… why is the given point in time important? What makes November more magical than October, or December? Are my feelings back in March somehow invalid, that I don’t have a right to make up my mind then? And what if I do? Am I ‘cheating’ if I make up my mind in advance? Who are you or anyone else to police that?

    >People voting before Election Day are voting without the full knowledge of the candidates…

    You mean they are voting WITH 99% of the knowlegde they need… things like party affiliations, past behaviour, voting records… but MINUS the last minute juicy scandal. If you’ll forgive me for saying so, that last 1% is often pure garbage. Citing a possible exception does not disprove the rule.

    Last minute scandals are in general perhaps the worst, most frivilous way to base your voting descision. We need LESS of that, not more.

    Plus, it puts more power in the hands of the media, which many do not trust, by forcing voting descisions deep into the McCain-Feingold zone and who are generally the arbiter of the aforementioned scandals.

    Comment by Ryan Waxx — October 22, 2006 @ 2:28 pm

  5. I like to vote on election day because of the camaraderie of being in line with my fellow citizens* engaging in an important venture together. (*and aliens and dead people, too…just kidding)

    However, I usually have an out of town conference during the May primaries, or had a medical issue and was on bedrest at home on primary election day. I didn’t hesitate to go ahead and vote early. It’s the same ballot, booth, and sign-the-registry process as if I had waited until election day.

    Those times I voted early, no new information came out that made me regret my decision or change my mind.

    Comment by kentuckyliz — October 22, 2006 @ 2:34 pm

  6. #4, You are not cheating to make up your mind in advance. Absent a compelling reason, you just shouldn’t be able to express yourself until everyone else does.

    As I said in #3, the Ford incident proves my point. Who are YOU to say some similar incident wouldn’t change your mind close to Election Day? As I said in the post, some people who voted for Ford early are likely regretting it.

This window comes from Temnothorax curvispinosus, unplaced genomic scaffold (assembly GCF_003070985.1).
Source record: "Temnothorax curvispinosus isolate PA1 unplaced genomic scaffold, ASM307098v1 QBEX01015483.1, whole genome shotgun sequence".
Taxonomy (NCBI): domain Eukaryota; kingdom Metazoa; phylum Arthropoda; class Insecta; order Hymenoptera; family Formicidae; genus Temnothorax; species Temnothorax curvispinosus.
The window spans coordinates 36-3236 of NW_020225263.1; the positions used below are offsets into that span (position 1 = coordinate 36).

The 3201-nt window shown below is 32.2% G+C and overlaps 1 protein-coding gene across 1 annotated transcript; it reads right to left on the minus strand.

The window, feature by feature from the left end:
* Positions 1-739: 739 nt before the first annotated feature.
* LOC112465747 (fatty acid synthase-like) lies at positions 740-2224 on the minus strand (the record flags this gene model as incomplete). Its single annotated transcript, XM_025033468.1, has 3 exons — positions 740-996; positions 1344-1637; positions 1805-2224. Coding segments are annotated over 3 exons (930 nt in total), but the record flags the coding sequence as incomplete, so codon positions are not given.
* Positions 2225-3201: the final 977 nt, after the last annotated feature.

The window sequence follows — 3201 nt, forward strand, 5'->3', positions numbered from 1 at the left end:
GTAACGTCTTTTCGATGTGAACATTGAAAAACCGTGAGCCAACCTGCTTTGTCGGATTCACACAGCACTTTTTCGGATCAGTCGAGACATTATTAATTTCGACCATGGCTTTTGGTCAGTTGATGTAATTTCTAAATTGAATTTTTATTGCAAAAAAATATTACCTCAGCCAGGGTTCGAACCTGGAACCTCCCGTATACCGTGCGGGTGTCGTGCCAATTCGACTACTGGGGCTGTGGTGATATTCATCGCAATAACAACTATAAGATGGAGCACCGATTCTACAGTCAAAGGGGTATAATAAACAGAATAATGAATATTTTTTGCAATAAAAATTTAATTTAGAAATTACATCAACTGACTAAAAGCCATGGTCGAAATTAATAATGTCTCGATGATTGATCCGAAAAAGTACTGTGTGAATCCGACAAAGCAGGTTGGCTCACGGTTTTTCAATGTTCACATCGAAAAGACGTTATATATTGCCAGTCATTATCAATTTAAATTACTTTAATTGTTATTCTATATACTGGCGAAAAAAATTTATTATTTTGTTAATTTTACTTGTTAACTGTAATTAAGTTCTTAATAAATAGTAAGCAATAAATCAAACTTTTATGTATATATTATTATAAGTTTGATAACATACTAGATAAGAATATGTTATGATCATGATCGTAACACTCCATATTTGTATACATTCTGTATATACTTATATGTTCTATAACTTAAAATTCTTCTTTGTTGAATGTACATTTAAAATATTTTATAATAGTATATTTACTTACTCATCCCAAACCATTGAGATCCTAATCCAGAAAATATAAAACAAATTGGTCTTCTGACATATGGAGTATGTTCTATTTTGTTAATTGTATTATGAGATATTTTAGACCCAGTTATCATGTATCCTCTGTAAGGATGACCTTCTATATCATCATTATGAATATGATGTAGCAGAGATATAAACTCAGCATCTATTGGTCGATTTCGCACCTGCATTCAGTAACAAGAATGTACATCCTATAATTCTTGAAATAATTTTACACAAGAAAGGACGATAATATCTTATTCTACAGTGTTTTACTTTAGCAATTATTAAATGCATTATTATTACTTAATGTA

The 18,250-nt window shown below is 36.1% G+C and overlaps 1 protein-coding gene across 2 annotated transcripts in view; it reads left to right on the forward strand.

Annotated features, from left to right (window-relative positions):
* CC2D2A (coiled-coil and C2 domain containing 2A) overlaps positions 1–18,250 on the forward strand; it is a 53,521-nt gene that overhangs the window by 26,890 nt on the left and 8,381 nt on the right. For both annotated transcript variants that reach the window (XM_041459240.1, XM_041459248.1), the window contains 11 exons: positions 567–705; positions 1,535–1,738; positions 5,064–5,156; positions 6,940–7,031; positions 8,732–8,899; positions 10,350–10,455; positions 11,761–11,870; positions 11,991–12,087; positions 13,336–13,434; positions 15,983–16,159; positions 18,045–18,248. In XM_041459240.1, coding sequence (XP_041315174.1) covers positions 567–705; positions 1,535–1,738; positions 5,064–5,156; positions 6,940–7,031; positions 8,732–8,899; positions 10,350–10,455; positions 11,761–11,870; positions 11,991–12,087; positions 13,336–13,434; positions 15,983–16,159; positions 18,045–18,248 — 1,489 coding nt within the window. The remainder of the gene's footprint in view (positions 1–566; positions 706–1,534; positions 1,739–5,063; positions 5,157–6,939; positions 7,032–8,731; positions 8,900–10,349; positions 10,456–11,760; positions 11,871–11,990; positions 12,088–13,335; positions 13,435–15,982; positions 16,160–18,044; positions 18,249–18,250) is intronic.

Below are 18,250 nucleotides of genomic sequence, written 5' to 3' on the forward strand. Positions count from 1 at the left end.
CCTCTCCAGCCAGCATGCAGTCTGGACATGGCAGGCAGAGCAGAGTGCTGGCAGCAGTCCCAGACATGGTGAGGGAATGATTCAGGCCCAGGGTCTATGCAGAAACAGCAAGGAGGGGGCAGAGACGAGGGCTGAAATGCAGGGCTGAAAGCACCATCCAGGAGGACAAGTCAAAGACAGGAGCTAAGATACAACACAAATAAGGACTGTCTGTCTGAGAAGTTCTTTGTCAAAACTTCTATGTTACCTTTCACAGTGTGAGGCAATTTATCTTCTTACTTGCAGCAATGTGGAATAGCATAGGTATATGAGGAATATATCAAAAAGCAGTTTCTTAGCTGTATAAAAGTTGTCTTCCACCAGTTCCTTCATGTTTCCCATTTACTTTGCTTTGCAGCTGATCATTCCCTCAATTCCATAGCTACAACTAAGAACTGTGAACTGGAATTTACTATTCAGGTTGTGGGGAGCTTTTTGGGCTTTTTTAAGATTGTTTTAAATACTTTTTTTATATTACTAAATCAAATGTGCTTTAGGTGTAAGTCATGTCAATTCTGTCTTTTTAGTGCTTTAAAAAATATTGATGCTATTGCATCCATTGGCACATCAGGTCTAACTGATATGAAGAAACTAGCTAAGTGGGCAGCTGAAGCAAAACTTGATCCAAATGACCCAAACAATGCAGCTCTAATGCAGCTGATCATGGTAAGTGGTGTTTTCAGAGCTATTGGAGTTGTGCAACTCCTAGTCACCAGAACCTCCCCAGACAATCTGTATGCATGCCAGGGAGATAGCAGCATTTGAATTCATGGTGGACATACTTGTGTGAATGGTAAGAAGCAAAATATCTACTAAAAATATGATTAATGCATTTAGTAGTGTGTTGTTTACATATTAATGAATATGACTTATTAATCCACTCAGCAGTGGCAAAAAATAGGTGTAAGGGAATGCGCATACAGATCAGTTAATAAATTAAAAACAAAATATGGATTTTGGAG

From your comment, one has to wonder how we have survived 109 congressional elections with close to 100% of the population voting on election day.

    The media and press will stop with the late hits and disclosures when politicians decide that full disclosure from Day 1 (warts and all) works, and when the electorate gets engaged enough to discern truth from fiction. The problem is NOT with the fact that elections are held on a given day.

    Comment by TBlumer — October 22, 2006 @ 3:25 pm

  7. [...] Or as Bizzyblog says, don’t vote early at all.  He advocates waiting until election day, so that one can see more of the candidates and how they perform under stress. [...]

    Pingback by Vote Early, Vote Often » Another Blogger — October 22, 2006 @ 3:31 pm

  8. #5, both of your stated reasons for absentee voting in the primary are valid under traditional absentee guidelines.

    Comment by TBlumer — October 22, 2006 @ 4:31 pm

  9. I’m all in favor of early voting.

    Not only do I need to vote early this year–I’ll be out of town on election day due to unanticipated work needs–but there really isn’t anything I need to know about the candidates in my elections.

    The only thing I will miss the the off-chance of an out-of character bit of behavior by one of them. “Out-of-character” doesn’t tell me anything except, perhaps, that the candidate made a goof.